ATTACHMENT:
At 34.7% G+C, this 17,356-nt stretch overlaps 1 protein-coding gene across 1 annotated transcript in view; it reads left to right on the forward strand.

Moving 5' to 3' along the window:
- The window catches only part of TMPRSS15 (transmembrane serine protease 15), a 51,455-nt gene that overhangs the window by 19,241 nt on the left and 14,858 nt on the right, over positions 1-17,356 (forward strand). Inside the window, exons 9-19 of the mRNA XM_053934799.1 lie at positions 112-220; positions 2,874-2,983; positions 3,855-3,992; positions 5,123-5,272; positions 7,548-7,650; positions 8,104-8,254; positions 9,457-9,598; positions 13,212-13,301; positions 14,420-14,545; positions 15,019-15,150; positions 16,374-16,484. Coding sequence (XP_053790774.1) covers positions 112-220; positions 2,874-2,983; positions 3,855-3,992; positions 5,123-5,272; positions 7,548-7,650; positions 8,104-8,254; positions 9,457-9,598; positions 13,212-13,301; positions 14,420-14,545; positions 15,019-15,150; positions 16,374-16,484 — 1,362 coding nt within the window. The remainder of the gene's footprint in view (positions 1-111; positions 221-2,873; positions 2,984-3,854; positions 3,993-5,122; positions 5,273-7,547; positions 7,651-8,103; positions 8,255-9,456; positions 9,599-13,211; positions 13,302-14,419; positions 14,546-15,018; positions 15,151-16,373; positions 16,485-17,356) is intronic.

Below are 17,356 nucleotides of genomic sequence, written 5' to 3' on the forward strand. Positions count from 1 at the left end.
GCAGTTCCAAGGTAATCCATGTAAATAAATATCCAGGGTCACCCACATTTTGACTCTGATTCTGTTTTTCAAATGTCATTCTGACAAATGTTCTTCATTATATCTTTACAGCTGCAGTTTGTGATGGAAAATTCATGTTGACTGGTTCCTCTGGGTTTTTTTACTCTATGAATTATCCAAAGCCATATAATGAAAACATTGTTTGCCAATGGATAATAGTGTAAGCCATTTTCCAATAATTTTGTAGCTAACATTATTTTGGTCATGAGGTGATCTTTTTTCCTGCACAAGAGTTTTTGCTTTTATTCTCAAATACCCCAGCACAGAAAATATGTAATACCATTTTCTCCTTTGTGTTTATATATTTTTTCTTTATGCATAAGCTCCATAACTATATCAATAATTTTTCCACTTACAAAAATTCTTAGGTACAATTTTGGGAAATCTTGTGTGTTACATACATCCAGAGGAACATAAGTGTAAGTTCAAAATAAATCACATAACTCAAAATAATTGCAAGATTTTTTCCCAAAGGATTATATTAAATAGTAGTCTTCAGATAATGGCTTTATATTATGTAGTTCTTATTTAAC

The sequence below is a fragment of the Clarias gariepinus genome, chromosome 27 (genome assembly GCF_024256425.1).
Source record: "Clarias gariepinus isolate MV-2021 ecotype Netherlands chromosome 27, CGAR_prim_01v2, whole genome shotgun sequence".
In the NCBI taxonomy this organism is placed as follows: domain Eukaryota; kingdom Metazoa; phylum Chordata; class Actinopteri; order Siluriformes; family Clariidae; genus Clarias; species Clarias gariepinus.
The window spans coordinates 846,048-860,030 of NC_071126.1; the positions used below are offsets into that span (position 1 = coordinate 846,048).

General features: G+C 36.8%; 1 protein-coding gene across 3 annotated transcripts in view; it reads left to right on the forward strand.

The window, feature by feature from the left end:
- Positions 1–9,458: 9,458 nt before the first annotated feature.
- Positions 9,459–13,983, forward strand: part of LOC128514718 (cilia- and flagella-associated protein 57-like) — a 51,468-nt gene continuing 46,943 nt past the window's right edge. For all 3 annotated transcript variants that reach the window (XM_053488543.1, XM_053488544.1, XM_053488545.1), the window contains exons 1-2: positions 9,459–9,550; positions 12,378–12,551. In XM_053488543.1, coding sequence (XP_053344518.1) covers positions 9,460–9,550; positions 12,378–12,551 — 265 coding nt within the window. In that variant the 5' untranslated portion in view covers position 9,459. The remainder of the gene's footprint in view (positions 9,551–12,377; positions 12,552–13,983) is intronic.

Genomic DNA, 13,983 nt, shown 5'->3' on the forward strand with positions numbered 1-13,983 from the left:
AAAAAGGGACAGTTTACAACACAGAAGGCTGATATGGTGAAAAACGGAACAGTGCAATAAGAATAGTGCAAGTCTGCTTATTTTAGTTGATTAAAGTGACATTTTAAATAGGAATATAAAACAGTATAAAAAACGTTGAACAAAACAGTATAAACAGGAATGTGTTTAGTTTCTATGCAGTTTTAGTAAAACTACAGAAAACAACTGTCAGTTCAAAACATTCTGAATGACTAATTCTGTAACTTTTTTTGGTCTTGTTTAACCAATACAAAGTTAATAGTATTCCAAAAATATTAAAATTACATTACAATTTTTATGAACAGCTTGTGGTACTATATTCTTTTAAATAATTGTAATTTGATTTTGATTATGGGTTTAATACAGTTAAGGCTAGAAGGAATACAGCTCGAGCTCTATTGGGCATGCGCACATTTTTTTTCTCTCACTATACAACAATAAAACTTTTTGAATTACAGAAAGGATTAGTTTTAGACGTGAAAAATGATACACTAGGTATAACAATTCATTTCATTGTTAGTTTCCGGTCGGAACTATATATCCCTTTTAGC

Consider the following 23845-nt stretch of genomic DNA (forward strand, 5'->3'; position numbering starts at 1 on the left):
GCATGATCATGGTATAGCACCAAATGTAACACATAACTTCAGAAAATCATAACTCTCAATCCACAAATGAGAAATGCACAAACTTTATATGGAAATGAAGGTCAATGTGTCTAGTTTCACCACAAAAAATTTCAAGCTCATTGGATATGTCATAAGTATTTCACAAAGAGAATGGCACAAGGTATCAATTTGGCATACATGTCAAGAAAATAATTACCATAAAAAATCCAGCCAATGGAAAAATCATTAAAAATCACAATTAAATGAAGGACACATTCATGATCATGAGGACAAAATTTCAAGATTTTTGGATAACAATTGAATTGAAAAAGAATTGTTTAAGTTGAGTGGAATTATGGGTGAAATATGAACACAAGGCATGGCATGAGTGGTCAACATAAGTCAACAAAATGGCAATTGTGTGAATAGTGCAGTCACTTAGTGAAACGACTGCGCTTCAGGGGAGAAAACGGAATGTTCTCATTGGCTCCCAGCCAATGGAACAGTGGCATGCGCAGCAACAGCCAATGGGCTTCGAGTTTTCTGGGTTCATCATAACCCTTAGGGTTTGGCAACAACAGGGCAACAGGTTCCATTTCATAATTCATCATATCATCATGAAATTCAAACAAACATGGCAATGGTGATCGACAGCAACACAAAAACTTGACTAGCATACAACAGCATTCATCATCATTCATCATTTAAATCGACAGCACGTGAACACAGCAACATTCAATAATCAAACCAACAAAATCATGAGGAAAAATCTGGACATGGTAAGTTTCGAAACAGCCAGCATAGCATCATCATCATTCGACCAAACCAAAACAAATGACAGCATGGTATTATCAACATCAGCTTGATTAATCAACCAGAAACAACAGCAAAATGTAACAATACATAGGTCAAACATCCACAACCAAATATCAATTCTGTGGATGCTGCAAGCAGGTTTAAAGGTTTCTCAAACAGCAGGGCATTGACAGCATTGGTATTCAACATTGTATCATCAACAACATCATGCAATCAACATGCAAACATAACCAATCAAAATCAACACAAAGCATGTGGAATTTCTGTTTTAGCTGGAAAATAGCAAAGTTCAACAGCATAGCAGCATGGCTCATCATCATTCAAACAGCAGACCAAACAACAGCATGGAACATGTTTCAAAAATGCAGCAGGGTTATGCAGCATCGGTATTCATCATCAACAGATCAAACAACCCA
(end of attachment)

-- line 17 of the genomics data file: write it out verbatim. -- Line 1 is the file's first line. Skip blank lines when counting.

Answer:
GCATGATCATGGTATAGCACCAAATGTAACACATAACTTCAGAAAATCATAACTCTCAATCCACAAATGAGAAATGCACAAACTTTATATGGAAATGAAGGTCAATGTGTCTAGTTTCACCACAAAAAATTTCAAGCTCATTGGATATGTCATAAGTATTTCACAAAGAGAATGGCACAAGGTATCAATTTGGCATACATGTCAAGAAAATAATTACCATAAAAAATCCAGCCAATGGAAAAATCATTAAAAATCACAATTAAATGAAGGACACATTCATGATCATGAGGACAAAATTTCAAGATTTTTGGATAACAATTGAATTGAAAAAGAATTGTTTAAGTTGAGTGGAATTATGGGTGAAATATGAACACAAGGCATGGCATGAGTGGTCAACATAAGTCAACAAAATGGCAATTGTGTGAATAGTGCAGTCACTTAGTGAAACGACTGCGCTTCAGGGGAGAAAACGGAATGTTCTCATTGGCTCCCAGCCAATGGAACAGTGGCATGCGCAGCAACAGCCAATGGGCTTCGAGTTTTCTGGGTTCATCATAACCCTTAGGGTTTGGCAACAACAGGGCAACAGGTTCCATTTCATAATTCATCATATCATCATGAAATTCAAACAAACATGGCAATGGTGATCGACAGCAACACAAAAACTTGACTAGCATACAACAGCATTCATCATCATTCATCATTTAAATCGACAGCACGTGAACACAGCAACATTCAATAATCAAACCAACAAAATCATGAGGAAAAATCTGGACATGGTAAGTTTCGAAACAGCCAGCATAGCATCATCATCATTCGACCAAACCAAAACAAATGACAGCATGGTATTATCAACATCAGCTTGATTAATCAACCAGAAACAACAGCAAAATGTAACAATACATAGGTCAAACATCCACAACCAAATATCAATTCTGTGGATGCTGCAAGCAGGTTTAAAGGTTTCTCAAACAGCAGGGCATTGACAGCATTGGTATTCAACATTGTATCATCAACAACATCATGCAATCAACATGCAAACATAACCAATCAAAATCAACACAAAGCATGTGGAATTTCTGTTTTAGCTGGAAAATAGCAAAGTTCAACAGCATAGCAGCATGGCTCATCATCATTCAAACAGCAGACCAAACAACAGCATGGAACATGTTTCAAAAATGCAGCAGGGTTATGCAGCATCGGTATTCATCATCAACAGATCAAACAACCCA